sys.exit(1) 
    print("Connection successful")
    return conn

conn = connect(param_dic)

Step 3: The five different ways to do a Bulk Insert using Psycopg2

You are welcome.

import os
import psycopg2.extras as extras

def execute_many(conn, df, table):
    """
    Using cursor.executemany() to insert the dataframe
    """
    # Create a list of tupples from the dataframe values
    tuples = [tuple(x) for x in df.to_numpy()]
    # Comma-separated dataframe columns
    cols = ','.join(list(df.columns))
    # SQL quert to execute
    query  = "INSERT INTO %s(%s) VALUES(%%s,%%s,%%s)" % (table, cols)
    cursor = conn.cursor()
    try:
        cursor.executemany(query, tuples)
        conn.commit()
    except (Exception, psycopg2.DatabaseError) as error:
        print("Error: %s" % error)
        conn.rollback()
        cursor.close()
        return 1
    print("execute_many() done")
    cursor.close()


def execute_batch(conn, df, table, page_size=100):
    """
    Using psycopg2.extras.execute_batch() to insert the dataframe
    """
    # Create a list of tupples from the dataframe values
    tuples = [tuple(x) for x in df.to_numpy()]
    # Comma-separated dataframe columns
    cols = ','.join(list(df.columns))
    # SQL quert to execute
    query  = "INSERT INTO %s(%s) VALUES(%%s,%%s,%%s)" % (table, cols)
    cursor = conn.cursor()
    try:
        extras.execute_batch(cursor, query, tuples, page_size)
        conn.commit()
    except (Exception, psycopg2.DatabaseError) as error:
        print("Error: %s" % error)
        conn.rollback()
        cursor.close()
        return 1
    print("execute_batch() done")
    cursor.close()


def execute_values(conn, df, table):
    """
    Using psycopg2.extras.execute_values() to insert the dataframe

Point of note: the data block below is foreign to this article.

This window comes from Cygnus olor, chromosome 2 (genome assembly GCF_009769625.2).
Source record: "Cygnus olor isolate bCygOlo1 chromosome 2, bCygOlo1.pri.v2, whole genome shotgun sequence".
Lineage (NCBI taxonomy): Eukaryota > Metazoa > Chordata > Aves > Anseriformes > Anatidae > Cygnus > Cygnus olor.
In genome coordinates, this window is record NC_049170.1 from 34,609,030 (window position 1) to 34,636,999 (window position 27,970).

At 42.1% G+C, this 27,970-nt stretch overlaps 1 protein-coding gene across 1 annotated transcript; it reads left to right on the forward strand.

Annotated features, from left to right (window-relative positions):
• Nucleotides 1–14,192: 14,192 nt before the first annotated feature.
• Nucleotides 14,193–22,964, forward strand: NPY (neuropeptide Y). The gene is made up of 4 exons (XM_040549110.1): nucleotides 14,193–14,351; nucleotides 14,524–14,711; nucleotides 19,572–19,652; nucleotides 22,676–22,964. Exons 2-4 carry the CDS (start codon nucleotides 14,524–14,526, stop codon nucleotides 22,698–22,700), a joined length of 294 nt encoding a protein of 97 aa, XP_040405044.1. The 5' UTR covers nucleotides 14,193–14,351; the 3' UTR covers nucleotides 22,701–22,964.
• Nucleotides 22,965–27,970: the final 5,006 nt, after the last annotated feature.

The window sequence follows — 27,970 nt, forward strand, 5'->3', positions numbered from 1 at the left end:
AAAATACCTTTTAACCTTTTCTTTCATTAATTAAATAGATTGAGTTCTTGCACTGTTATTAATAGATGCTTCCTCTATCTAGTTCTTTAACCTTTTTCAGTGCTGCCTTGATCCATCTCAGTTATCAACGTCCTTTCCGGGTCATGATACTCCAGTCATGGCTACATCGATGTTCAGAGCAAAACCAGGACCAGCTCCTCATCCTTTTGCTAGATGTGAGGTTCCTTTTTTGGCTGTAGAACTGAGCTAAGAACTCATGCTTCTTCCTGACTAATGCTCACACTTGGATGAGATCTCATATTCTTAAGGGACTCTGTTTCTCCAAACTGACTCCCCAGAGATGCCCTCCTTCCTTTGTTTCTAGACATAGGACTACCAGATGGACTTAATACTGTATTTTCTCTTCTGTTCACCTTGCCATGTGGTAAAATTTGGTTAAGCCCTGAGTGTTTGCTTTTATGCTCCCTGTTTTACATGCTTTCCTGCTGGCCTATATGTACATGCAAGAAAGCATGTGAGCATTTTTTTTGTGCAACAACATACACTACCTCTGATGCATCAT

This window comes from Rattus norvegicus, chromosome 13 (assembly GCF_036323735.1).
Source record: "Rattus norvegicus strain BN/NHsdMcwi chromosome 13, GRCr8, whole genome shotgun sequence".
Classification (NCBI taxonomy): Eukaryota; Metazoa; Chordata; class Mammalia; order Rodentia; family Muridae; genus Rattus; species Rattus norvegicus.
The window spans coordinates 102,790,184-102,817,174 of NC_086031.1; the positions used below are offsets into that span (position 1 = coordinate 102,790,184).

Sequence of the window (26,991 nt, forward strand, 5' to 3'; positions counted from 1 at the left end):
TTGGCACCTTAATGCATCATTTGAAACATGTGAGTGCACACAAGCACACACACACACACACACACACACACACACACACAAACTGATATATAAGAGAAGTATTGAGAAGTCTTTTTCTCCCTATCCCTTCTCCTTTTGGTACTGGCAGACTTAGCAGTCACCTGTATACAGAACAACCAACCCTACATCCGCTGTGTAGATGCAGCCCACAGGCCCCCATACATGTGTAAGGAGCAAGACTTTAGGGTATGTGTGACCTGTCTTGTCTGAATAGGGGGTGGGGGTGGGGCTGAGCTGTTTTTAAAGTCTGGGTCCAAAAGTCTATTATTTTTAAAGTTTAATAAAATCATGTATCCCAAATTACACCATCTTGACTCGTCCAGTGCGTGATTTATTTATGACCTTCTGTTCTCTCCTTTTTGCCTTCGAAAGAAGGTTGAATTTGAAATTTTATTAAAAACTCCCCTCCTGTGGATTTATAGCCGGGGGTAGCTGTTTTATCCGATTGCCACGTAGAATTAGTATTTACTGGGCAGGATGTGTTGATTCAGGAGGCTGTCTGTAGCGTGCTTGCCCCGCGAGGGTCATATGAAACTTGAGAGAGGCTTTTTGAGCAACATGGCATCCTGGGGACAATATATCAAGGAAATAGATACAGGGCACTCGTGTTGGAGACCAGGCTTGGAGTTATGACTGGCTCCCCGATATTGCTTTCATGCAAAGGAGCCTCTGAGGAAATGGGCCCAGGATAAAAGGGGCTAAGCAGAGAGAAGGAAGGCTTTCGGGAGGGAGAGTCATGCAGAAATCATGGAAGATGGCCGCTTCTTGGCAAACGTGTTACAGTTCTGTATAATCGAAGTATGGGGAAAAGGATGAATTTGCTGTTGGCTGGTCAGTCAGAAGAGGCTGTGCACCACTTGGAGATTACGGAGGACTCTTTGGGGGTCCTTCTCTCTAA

"""
    # Create a list of tupples from the dataframe values
    tuples = [tuple(x) for x in df.to_numpy()]
    # Comma-separated dataframe columns
    cols = ','.join(list(df.columns))
    # SQL quert to execute
    query  = "INSERT INTO %s(%s) VALUES %%s" % (table, cols)
    cursor = conn.cursor()
    try:
        extras.execute_values(cursor, query, tuples)
        conn.commit()
    except (Exception, psycopg2.DatabaseError) as error:
        print("Error: %s" % error)
        conn.rollback()
        cursor.close()
        return 1
    print("execute_values() done")
    cursor.close()


def execute_mogrify(conn, df, table):
    """
    Using cursor.mogrify() to build the bulk insert query
    then cursor.execute() to execute the query
    """
    # Create a list of tupples from the dataframe values
    tuples = [tuple(x) for x in df.to_numpy()]
    # Comma-separated dataframe columns
    cols = ','.join(list(df.columns))
    # SQL quert to execute
    cursor = conn.cursor()
    values = [cursor.mogrify("(%s,%s,%s)", tup).decode('utf8') for tup in tuples]
    query  = "INSERT INTO %s(%s) VALUES " % (table, cols) + ",".join(values)
    
    try:
        cursor.execute(query, tuples)
        conn.commit()
    except (Exception, psycopg2.DatabaseError) as error:
        print("Error: %s" % error)
        conn.rollback()
        cursor.close()
        return 1
    print("execute_mogrify() done")
    cursor.close()


def copy_from(conn, df, table):
    """
    Here we are going save the dataframe on disk as 
    a csv file, load the csv file  
    and use copy_from() to copy it to the table
    """
    # Save the dataframe to disk
    tmp_df = "./tmp_dataframe.csv"
    df.to_csv(tmp_df, index_label='id', header=False)
    f = open(tmp_df, 'r')
    cursor = conn.cursor()
    try:
        cursor.copy_from(f, table, sep=",")
        conn.commit()
    except (Exception, psycopg2.DatabaseError) as error:
        os.remove(tmp_df)
        print("Error: %s" % error)
        conn.rollback()
        cursor.close()
        return 1
    print("copy_from() done")
    cursor.close()
    os.remove(tmp_df)

Step 4: Performance benchmark

For the details on how the benchmarking was done, please refer to the ‘Benchmarking’ section of this notebook

So execute_values() and execute_mogrify() are doing fine…but the best solution seems to be to